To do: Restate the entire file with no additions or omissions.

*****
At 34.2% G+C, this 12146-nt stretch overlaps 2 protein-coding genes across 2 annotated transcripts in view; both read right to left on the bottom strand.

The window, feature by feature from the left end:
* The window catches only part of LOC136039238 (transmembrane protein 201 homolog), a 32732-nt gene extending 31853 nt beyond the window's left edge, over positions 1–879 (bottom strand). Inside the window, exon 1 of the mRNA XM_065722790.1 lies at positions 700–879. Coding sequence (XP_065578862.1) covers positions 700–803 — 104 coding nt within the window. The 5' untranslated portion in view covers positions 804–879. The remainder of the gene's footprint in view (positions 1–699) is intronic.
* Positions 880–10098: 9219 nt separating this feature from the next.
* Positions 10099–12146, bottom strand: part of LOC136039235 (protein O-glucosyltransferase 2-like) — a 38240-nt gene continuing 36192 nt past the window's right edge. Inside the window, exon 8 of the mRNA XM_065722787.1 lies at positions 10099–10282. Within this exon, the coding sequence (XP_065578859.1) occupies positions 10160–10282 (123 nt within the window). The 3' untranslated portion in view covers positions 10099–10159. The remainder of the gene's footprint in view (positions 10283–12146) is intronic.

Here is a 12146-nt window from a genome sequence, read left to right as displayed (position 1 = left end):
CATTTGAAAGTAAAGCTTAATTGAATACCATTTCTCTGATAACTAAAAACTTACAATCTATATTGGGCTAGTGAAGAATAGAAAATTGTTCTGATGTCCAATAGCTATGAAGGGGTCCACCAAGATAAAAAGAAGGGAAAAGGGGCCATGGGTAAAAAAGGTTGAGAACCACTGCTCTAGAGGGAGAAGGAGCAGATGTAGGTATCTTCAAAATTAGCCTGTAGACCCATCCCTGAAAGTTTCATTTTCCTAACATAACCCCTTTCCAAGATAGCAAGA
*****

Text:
At 34.2% G+C, this 12146-nt stretch overlaps 2 protein-coding genes across 2 annotated transcripts in view; both read right to left on the bottom strand.

The window, feature by feature from the left end:
* The window catches only part of LOC136039238 (transmembrane protein 201 homolog), a 32732-nt gene extending 31853 nt beyond the window's left edge, over positions 1–879 (bottom strand). Inside the window, exon 1 of the mRNA XM_065722790.1 lies at positions 700–879. Coding sequence (XP_065578862.1) covers positions 700–803 — 104 coding nt within the window. The 5' untranslated portion in view covers positions 804–879. The remainder of the gene's footprint in view (positions 1–699) is intronic.
* Positions 880–10098: 9219 nt separating this feature from the next.
* Positions 10099–12146, bottom strand: part of LOC136039235 (protein O-glucosyltransferase 2-like) — a 38240-nt gene continuing 36192 nt past the window's right edge. Inside the window, exon 8 of the mRNA XM_065722787.1 lies at positions 10099–10282. Within this exon, the coding sequence (XP_065578859.1) occupies positions 10160–10282 (123 nt within the window). The 3' untranslated portion in view covers positions 10099–10159. The remainder of the gene's footprint in view (positions 10283–12146) is intronic.

Here is a 12146-nt window from a genome sequence, read left to right as displayed (position 1 = left end):
CATTTGAAAGTAAAGCTTAATTGAATACCATTTCTCTGATAACTAAAAACTTACAATCTATATTGGGCTAGTGAAGAATAGAAAATTGTTCTGATGTCCAATAGCTATGAAGGGGTCCACCAAGATAAAAAGAAGGGAAAAGGGGCCATGGGTAAAAAAGGTTGAGAACCACTGCTCTAGAGGGAGAAGGAGCAGATGTAGGTATCTTCAAAATTAGCCTGTAGACCCATCCCTGAAAGTTTCATTTTCCTAACATAACCCCTTTCCAAGATAGCAAGA